DHBS 301. Head and Neck Anatomy for Dental Hygienists. 3 Hours.
Semester course; 3 lecture hours. 3 credits. This four-week course provides an overview of head and neck anatomy, including the osteological, nervous, muscular, vascular and visceral structures of the human head and neck. Lecture-based instruction will be supplemented by collaborative/team-based learning exercises (with functional and clinical correlations of anatomical concepts), online self-study learning modules (with self-assessment questions) and brief laboratory exercises (for the study of osteological and/or gross anatomical specimens) that provide hands-on exposure to these major anatomical features.
DHBS 302. Microscopic Anatomy. 2 Hours.
Semester course; 2 lecture hours. 2 credits. A lecture course in the microscopic anatomy of the cells and tissues relevant to the oral cavity. This course is designed to provide a basic understanding of the microscopic anatomy of the human body, with emphasis placed on structures contained in the oral cavity. Normal microscopic anatomy forms the base for understanding the organization and function of the tooth and oral structures as well as the base on which pathological changes occur.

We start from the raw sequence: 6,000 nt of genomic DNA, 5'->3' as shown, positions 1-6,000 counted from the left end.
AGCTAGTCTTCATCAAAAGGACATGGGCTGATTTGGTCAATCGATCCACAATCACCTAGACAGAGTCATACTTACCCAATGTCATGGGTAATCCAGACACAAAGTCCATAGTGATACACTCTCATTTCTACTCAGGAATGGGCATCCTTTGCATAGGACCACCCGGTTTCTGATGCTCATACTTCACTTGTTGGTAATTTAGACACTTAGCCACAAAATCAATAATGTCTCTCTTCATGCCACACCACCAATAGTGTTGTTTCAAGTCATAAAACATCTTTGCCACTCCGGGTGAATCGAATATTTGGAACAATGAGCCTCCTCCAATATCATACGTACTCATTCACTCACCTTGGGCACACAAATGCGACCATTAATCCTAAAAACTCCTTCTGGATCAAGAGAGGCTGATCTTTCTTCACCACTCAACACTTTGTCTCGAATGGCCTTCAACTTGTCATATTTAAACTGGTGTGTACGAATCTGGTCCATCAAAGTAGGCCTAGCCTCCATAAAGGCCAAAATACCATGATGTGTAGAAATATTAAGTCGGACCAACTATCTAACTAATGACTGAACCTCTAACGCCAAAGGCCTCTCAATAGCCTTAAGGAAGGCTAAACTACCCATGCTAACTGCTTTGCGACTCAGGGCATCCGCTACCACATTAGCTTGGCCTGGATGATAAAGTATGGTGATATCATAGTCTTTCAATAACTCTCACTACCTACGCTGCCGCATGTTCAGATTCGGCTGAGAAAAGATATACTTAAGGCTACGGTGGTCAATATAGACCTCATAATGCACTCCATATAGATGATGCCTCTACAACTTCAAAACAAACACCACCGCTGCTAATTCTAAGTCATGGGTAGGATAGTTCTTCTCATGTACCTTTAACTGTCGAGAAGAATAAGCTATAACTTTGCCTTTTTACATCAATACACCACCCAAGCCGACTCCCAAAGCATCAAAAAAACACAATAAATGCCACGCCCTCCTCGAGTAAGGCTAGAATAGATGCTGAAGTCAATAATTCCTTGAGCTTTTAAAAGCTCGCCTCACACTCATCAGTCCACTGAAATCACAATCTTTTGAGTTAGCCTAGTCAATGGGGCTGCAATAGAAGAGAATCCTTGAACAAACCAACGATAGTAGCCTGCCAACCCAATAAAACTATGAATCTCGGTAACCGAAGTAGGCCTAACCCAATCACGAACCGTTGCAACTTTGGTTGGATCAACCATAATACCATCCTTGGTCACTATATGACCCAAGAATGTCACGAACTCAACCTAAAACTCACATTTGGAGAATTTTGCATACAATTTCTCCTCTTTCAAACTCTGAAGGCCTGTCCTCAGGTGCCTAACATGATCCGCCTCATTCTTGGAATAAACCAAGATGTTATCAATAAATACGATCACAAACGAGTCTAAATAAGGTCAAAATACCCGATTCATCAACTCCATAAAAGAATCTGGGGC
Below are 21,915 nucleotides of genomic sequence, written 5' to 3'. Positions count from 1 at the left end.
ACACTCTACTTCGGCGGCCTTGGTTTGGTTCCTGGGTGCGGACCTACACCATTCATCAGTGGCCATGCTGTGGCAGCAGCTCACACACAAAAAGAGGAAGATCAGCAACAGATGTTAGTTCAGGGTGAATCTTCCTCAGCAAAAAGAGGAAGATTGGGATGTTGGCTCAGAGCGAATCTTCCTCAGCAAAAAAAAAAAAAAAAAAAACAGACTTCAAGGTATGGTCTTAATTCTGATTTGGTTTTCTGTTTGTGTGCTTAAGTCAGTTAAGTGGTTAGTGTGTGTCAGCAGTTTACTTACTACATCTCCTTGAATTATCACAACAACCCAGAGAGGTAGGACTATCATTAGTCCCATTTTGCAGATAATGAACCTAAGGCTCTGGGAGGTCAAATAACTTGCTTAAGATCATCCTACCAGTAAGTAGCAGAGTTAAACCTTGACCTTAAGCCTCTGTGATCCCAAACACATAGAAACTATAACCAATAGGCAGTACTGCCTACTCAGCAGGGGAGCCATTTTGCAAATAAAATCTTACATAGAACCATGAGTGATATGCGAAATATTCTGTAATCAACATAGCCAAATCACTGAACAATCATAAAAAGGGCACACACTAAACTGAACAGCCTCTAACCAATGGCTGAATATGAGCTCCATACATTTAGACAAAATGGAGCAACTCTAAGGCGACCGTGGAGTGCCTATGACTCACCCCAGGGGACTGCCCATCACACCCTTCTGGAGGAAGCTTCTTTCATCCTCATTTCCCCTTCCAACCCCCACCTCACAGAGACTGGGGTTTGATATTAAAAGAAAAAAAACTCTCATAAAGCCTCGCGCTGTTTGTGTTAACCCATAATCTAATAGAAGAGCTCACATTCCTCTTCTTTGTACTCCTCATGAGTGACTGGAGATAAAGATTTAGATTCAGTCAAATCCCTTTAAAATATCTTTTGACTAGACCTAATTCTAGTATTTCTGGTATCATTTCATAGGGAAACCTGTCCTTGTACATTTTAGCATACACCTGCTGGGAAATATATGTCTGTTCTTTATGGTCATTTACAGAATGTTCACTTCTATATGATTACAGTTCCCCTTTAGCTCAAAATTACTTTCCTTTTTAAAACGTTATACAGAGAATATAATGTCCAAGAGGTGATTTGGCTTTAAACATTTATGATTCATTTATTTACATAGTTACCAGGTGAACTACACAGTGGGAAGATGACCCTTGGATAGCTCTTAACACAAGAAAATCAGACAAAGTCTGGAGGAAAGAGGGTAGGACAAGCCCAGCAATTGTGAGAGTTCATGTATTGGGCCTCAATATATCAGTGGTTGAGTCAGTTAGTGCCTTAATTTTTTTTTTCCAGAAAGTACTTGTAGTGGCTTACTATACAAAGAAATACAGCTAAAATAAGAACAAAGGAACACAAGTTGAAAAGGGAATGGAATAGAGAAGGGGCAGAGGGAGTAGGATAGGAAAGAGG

DHBS 365. Infection and Immunity. 2 Hours.
Semester course; 2 lecture hours. 2 credits. Course provides a general introduction to immunology and microbiology. Students will gain an appreciation for basic components and mechanisms that are involved in immunity, as well as specific health problems associated with immune dysfunction. Additionally, students will become familiar with microbial pathogens, including bacteria, fungi, parasites and viruses, the infectious diseases associated with these pathogens, and methods of control. Specific attention will be given to oral microbiology, immunity and pathologies.
DHBS 441. Pharmacology and Pain Control for Dental Hygiene. 4 Hours.
Semester course; 4 lecture hours. 4 credits. A didactic course designed to emphasize the principles of pharmacology and pain control, drug actions and uses, and adverse effects to provide the rationale for the effective and safe use of drugs in dental hygiene.